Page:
July 16, 2015
Patient Innovation – not all progress comes from industry
The following is a guest blog post by Harold DeMonaco, who has been one of our most active reviewers and guest bloggers throughout our 9+ year history.
As a reviewer for HealthNewsReview.org, I have had the opportunity to review countless media accountings of ongoing research and approvals of new medical devices. While many stories have been excellent, some take on the attributes of a press release from the manufacturer.
Many of us naturally assume that the majority of innovation in medicine comes from manufacturers. In reality, much innovation is at the hands of clinicians and patients. Indeed, patients are innovating in ways that most of us would find surprising. Patients innovate out of need and their stories are both inspiring and compelling. One wonders why the media has not picked up on them.
There is a symposium going on this week in Lisbon, Portugal that is honoring patient innovators, and I suspect this will totally escape the notice of US media. Catolica Lisbon School of Business and Economics sponsors a website called Patient Innovation for patients to share their solutions. This week that site is honoring its first patient innovators award winners. These winners were chosen by a distinguished advisory board that includes two Nobel laureates from two hundred submitted innovations.
Here are the accomplishments of these patient innovators
- Louis Plante has cystic fibrosis and grew tired of the constant need for chest clapping to loosen secretions. Using his background in electronics and his interest in music, Louis developed the Frequencer, a device that uses sound waves to loosen secretions. That device is now commercially available.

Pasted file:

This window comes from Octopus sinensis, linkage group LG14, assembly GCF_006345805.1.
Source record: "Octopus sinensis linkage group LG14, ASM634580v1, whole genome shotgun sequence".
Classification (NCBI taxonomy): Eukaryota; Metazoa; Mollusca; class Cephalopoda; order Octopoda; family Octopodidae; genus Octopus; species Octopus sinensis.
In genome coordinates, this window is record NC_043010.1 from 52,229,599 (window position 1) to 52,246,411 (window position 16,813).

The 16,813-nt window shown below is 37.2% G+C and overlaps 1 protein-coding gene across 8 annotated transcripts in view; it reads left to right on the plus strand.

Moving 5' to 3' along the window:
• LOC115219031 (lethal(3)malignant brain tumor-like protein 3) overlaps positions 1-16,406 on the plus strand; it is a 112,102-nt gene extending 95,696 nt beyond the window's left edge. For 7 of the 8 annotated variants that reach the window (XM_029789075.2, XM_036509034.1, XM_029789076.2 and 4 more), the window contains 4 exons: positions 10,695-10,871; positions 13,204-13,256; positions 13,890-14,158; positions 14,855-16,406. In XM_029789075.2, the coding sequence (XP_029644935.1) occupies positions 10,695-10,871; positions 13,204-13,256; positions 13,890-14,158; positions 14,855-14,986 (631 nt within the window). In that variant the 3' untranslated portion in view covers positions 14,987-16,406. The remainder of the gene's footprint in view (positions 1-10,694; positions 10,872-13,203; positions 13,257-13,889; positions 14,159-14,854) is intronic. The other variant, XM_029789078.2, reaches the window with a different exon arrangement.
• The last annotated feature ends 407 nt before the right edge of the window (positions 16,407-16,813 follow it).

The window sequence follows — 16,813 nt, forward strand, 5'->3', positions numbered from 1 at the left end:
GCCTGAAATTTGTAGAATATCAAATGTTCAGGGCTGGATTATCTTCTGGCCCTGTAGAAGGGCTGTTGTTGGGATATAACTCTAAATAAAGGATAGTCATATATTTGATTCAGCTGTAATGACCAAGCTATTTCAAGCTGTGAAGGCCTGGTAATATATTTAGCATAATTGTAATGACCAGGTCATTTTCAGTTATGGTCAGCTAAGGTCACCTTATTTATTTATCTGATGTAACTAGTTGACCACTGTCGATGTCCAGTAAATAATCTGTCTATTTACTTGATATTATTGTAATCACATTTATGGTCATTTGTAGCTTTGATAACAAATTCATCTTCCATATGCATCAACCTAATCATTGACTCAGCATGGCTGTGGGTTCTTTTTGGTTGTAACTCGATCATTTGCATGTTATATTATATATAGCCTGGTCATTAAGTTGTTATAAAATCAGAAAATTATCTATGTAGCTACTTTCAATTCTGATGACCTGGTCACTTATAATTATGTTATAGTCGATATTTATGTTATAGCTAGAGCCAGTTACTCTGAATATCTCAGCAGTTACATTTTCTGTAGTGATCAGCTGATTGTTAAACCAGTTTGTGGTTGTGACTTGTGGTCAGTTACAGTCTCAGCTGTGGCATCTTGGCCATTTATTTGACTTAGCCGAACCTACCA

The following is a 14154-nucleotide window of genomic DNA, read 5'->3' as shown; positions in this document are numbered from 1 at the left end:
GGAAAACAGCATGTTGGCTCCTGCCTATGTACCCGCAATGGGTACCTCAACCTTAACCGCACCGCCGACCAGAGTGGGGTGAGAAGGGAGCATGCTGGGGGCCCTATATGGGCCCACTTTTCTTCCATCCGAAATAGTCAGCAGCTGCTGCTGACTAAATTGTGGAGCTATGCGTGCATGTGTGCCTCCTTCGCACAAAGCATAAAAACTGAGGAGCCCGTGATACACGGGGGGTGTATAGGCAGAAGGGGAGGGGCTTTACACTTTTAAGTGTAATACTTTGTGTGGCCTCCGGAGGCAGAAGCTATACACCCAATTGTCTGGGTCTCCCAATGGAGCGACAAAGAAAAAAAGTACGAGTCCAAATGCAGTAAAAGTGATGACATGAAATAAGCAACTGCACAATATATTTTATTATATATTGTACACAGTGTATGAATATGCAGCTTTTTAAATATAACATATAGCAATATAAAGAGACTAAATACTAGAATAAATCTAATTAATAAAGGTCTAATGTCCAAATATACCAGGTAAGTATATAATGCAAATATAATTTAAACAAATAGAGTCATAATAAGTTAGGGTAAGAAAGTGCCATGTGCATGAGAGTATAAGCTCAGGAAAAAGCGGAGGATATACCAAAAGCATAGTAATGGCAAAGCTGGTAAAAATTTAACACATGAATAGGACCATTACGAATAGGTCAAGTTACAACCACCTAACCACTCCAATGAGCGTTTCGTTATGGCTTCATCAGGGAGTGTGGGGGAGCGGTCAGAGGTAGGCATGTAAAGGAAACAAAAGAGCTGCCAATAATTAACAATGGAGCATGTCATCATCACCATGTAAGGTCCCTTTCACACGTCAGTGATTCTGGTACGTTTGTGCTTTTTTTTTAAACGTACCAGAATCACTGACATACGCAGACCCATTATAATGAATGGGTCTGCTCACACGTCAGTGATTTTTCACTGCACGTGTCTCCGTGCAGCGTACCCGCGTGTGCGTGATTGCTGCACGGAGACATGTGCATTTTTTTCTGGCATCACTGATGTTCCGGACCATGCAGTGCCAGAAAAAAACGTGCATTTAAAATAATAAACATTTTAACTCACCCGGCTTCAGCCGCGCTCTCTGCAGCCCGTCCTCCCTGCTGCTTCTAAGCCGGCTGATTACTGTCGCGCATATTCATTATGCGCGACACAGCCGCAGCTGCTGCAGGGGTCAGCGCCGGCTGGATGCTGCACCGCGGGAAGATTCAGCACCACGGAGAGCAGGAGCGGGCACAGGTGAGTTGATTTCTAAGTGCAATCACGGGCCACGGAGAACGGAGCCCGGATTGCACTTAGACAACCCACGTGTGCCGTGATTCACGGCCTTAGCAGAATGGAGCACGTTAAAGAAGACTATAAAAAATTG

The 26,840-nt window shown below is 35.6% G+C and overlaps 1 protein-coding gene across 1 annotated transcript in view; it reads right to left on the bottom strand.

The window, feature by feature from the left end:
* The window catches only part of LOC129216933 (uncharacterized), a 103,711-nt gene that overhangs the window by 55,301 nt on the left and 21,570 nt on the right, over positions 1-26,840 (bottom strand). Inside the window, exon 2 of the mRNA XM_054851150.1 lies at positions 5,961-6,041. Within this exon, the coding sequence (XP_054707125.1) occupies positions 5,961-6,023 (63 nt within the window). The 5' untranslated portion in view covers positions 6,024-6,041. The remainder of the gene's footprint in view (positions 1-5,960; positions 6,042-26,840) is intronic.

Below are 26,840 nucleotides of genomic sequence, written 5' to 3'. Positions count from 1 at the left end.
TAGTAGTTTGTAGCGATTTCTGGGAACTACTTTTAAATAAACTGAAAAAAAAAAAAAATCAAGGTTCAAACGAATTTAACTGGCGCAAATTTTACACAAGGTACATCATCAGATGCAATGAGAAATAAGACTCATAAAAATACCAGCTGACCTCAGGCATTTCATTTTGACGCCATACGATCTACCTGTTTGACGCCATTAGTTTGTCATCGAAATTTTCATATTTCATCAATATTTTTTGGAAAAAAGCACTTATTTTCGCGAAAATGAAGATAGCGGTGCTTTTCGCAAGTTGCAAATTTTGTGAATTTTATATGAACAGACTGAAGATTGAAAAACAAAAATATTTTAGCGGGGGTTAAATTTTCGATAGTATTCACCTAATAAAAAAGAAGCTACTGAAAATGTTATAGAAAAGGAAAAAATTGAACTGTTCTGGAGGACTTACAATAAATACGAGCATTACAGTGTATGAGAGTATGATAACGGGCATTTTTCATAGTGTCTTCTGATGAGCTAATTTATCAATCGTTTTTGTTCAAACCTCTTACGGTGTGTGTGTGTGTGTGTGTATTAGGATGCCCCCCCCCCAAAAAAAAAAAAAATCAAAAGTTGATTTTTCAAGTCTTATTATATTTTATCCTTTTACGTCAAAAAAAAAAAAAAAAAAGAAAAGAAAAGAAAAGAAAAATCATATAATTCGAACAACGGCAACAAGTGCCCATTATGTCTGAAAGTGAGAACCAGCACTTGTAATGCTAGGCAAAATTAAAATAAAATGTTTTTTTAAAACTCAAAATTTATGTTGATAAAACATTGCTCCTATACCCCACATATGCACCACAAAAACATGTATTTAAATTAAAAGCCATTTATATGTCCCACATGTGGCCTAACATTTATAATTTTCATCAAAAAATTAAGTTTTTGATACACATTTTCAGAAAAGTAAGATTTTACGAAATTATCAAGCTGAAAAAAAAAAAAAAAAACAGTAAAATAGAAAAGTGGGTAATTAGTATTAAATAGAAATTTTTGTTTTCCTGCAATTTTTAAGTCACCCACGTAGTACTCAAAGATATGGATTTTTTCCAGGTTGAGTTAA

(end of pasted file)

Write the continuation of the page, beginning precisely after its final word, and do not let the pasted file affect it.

- Lisa Crites was diagnosed with breast cancer and had a mastectomy. She was advised to avoid showering post operatively to reduce the risk of infection. She created a water proof bib called the Shower Shirt designed to allow women to shower without risking infection.
- Tal Golesworthy has Marfans Syndrome and was advised that he needed surgery to repair damage to his aorta caused by his disease. His engineering background provided the basis for the development of the Personalized Aortic Root Support, an individually designed support that obviates the need for the more traditional surgery. That device is in use in Europe and is under consideration in the United States for approval.
- Debbie Elnatan’s youngest son was born with cerebral palsy and was not able to walk. She developed a sling-like device that allows children with cerebral palsy to “walk” with an adult.
- Ivan Owen is an artist and tinkerer who utilizes 3D printing to make low cost prosthetics including prosthetic hands. He shares his 3D printing files with others and created a network of “printers” providing low cost prosthetics.
- Juancina Teixeira has a son with Angelman Syndrome who at age 6 refused to stand or walk. One day she noticed that her son was fascinated by helium balloons at a party, attempting to stand to reach them. This prompted her to fill her house with helium balloons prompting her son to jump and walk to reach the balloons. He now stands and walks without assistance.
These are but a few of the stories of patient innovation. You can see these amazing people and a bit more about their stories and their inventions.